What is the effect of irradiation on food packaging, especially on p.v.c?



Many people have been concerned with microwave and irradiation effects on packaging plastics. Most of this concern originates from a hoax email that relates microwaving plastic and cancer. You can read information about this hoax on my Web site:
All packaging materials in direct contact with food must be safe for their intended use under the Federal Food, Drug and Cosmetic Act (FFDCA). The manufacturer of a new material must petition the U.S. FDA and provide data proving the material is safe to use if it is not already regulated for the proposed use. Packaging for irradiation must be separately approved. The packaging comes into direct contact with food so it cannot be composed of substances that might migrate into the food as a consequence of the irradiation process.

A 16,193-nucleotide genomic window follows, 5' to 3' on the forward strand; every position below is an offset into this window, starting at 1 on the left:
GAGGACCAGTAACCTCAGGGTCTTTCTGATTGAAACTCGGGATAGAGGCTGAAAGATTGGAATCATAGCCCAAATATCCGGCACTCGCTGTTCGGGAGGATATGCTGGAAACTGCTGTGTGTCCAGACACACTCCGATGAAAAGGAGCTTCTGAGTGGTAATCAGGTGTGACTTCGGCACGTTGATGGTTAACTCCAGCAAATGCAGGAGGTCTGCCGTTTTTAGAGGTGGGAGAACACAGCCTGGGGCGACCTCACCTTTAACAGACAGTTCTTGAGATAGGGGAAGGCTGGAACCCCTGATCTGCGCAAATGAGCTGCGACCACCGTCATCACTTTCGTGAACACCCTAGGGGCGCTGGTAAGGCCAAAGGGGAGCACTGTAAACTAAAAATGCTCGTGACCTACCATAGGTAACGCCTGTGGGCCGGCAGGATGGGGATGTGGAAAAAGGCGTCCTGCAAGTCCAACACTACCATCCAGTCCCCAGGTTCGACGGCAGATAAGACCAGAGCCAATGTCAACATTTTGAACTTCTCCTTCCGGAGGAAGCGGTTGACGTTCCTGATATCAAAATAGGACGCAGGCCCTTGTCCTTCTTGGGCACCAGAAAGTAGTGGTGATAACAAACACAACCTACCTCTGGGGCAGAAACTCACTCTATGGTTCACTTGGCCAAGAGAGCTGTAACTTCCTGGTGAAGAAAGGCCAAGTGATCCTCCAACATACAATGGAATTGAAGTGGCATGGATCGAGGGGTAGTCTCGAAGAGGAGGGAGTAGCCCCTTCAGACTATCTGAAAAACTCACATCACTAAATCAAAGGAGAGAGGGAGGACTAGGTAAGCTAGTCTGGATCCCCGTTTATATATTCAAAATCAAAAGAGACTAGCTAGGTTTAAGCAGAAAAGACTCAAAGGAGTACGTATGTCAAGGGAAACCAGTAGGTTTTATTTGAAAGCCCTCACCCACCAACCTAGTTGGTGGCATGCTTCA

In addition, these packaging materials cannot demonstrate detectable radioactivity as a result of irradiation. FDA regulations specify a maximum absorbed dose level of irradiation that the packaging material can be safely subjected to. The package label must exhibit the irradiation logo and a statement such as, "Treated with (or by) irradiation."
Brian A. Nummer, PhD.
Extension Food Safety Specialist
Utah State University
8700 Old Main Hill
Logan, Utah 84322-8700

Posted on 18 Jan 2007

Brian Nummer
Food Safety Specialist

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